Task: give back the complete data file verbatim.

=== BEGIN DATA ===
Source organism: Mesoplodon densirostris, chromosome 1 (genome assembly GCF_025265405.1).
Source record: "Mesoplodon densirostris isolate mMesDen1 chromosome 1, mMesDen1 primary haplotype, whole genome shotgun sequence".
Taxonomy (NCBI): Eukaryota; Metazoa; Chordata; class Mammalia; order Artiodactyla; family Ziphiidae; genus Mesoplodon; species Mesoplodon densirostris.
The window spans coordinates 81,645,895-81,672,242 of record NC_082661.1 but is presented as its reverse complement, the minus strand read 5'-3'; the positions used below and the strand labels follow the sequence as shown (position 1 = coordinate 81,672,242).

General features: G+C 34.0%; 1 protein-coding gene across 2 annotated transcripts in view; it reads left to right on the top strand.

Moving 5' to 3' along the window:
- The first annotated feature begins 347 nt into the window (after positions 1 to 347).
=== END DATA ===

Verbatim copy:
Source organism: Mesoplodon densirostris, chromosome 1 (genome assembly GCF_025265405.1).
Source record: "Mesoplodon densirostris isolate mMesDen1 chromosome 1, mMesDen1 primary haplotype, whole genome shotgun sequence".
Taxonomy (NCBI): Eukaryota; Metazoa; Chordata; class Mammalia; order Artiodactyla; family Ziphiidae; genus Mesoplodon; species Mesoplodon densirostris.
The window spans coordinates 81,645,895-81,672,242 of record NC_082661.1 but is presented as its reverse complement, the minus strand read 5'-3'; the positions used below and the strand labels follow the sequence as shown (position 1 = coordinate 81,672,242).

General features: G+C 34.0%; 1 protein-coding gene across 2 annotated transcripts in view; it reads left to right on the top strand.

Moving 5' to 3' along the window:
- The first annotated feature begins 347 nt into the window (after positions 1 to 347).